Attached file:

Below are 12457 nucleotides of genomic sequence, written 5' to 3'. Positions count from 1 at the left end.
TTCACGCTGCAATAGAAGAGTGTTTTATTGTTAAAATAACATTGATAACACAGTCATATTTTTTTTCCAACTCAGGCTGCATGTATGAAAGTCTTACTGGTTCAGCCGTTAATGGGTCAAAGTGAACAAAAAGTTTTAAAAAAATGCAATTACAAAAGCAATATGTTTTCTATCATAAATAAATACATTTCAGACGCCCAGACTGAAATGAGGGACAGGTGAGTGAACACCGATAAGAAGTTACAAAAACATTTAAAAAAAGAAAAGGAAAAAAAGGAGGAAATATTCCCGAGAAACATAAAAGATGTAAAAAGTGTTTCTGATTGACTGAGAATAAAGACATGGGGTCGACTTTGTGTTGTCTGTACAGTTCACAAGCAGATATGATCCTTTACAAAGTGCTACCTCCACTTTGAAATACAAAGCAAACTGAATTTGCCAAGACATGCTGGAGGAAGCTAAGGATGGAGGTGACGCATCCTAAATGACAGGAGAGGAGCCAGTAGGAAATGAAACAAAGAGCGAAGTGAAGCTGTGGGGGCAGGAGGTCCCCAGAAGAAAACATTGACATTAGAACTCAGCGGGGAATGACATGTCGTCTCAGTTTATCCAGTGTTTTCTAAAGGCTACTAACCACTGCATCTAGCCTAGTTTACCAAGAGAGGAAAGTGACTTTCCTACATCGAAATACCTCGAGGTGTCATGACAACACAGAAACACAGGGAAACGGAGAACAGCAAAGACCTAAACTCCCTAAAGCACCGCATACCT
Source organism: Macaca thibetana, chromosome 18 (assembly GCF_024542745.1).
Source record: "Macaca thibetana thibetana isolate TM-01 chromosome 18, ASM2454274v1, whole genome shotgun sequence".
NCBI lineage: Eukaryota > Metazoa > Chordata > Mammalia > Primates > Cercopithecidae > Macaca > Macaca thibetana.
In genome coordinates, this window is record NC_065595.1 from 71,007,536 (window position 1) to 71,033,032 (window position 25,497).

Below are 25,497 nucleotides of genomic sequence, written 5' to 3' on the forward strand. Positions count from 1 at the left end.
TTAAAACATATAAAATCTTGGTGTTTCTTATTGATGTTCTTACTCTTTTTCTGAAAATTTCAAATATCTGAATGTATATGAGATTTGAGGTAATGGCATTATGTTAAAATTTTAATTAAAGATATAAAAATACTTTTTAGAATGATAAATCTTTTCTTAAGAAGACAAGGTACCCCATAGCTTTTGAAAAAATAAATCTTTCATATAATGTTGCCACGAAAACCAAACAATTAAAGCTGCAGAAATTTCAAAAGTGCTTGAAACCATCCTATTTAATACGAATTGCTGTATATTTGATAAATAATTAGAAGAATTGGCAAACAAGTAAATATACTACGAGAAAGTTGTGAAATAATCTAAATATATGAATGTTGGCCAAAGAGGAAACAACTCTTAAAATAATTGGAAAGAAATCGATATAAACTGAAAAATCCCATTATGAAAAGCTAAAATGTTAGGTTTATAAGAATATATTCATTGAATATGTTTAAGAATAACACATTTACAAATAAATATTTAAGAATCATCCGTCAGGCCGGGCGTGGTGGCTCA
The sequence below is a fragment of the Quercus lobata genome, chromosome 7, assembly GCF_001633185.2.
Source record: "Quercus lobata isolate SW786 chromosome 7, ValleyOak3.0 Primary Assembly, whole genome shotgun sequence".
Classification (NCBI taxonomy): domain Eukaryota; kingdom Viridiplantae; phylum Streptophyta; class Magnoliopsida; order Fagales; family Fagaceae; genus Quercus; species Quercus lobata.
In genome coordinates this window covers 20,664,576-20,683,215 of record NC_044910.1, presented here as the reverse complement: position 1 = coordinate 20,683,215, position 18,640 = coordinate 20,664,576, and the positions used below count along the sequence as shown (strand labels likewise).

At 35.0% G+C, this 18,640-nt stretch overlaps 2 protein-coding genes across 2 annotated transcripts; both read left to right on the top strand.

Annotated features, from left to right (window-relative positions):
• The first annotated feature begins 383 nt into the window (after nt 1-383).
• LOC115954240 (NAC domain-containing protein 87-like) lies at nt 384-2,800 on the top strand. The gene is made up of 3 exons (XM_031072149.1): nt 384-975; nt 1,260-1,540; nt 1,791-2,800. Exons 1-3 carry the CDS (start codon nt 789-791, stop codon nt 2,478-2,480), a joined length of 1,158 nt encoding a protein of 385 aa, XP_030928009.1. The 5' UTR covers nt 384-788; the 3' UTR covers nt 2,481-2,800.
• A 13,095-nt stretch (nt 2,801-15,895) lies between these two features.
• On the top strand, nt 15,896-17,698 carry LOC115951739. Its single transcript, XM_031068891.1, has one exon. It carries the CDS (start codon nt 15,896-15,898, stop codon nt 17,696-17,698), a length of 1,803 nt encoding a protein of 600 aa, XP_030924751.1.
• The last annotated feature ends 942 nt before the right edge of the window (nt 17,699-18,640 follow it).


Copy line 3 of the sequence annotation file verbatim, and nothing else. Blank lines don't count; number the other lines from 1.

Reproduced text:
Source organism: Macaca thibetana, chromosome 18 (assembly GCF_024542745.1).